dazza on April 06, 2011:

Koreans are weirdos.

But loveable weirdos.

Who are teaching their kids incorrect English.

John on February 16, 2011:

Yeah, Korea is a strange country to anyone not from Korea.

Also, as you can tell, they are VERY defensive about their strangeness.

Handan on October 11, 2010:

As a Korean-American, I have a mild dislike for only one mentioned on this list: Fan Death. To think such a ludicrious idea, proven wrong in lab after lab, was endorsed by public office is quite sad.

Also, the list forgot "Pepero Day," which is a sort of informal holiday that occurs November eleventh, 11/11, ergo the thinnest day in the year. You buy Pepero and give it to buddies!

Jay on September 13, 2010:

Hi, guys. First of all, I'm sorry for the Jae Kim's idiot reply as a Korean. Those beliefs are actually facts in Korea. I don't believe them though because I think the beliefs are just stupid things which aren't true.

Bruce on July 24, 2010:

I was an English teacher in Seoul back in the mid-90s. The fear of fan death was universal among Koreans and led to some odd stories like one co-worker's landlord coming into his room in the middle of the night to "save his life" by turning off the fan.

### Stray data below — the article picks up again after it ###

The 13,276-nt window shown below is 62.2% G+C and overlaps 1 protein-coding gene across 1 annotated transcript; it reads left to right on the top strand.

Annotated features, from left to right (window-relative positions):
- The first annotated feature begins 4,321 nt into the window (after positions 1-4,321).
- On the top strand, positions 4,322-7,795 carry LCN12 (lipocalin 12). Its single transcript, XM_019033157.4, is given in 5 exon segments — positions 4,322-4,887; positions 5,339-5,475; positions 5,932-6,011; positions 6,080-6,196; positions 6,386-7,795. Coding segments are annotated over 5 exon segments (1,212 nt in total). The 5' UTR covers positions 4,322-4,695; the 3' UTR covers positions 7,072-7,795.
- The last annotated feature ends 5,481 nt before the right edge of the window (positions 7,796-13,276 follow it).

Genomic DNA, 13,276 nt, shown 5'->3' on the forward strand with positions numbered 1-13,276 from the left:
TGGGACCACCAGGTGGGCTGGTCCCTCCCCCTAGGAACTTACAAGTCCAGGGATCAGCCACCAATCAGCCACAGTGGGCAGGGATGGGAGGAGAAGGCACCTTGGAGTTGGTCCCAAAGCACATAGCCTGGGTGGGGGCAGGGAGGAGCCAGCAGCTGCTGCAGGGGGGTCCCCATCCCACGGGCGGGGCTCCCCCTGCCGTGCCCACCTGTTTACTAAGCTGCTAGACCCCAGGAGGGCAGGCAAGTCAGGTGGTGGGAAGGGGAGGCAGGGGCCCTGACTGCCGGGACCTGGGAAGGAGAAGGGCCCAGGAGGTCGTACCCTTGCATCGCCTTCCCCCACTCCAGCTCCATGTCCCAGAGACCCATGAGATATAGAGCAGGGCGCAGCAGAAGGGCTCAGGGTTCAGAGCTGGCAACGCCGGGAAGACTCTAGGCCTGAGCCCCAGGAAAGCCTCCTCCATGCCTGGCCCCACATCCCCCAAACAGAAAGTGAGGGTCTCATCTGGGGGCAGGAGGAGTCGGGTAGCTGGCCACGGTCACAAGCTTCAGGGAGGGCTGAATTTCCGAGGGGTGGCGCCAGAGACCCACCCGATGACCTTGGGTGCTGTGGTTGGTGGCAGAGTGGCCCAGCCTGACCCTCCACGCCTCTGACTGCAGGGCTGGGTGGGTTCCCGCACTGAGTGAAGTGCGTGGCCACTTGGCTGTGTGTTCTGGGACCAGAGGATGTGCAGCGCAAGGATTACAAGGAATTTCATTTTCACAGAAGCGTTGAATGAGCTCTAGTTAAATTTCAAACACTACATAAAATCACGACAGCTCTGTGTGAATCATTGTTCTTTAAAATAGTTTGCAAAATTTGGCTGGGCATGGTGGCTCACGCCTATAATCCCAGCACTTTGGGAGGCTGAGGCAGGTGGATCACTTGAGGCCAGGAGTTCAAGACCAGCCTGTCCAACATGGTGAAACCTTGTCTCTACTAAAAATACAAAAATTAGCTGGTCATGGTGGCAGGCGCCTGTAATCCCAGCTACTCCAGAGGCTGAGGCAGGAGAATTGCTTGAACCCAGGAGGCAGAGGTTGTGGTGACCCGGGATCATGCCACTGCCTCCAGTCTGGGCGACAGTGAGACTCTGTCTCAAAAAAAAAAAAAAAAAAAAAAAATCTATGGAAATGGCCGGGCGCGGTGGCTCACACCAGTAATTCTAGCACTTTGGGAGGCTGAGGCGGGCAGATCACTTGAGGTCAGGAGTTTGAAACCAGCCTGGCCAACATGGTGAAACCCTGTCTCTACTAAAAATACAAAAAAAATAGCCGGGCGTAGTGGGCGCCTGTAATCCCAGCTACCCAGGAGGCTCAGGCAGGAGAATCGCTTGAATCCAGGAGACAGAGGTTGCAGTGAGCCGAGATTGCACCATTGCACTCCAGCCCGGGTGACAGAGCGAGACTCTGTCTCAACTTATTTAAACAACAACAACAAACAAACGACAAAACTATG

I also remember going to movies in Seoul and seeing the nang-bbang pyong/cold-room syndrome public service announcements. I found it to be a touch bizarre because I figure that well before somebody could suddenly and surprisingly find themselves in the grip of hypothermia or other ill effects of cold air they would simply turn off the A/C because it would become uncomfortable.

A similar sleep-oriented phobia that the students shared with me was ther fear of losing a limb while sleeping due to accidentally cutting off blood circulation. I tried to explain that wasn't going to happen to them because when circulation gets cut off the affected area starts to tingle and will eventually become painful if they don't wake up and shift their posture. They didn't believe me because they'd heard it on the news. It was a topic all of my students wanted to discuss to several days, and then the subject was collectively dropped and never brought up again. All of the teachers reported that this was on their students' minds at that time.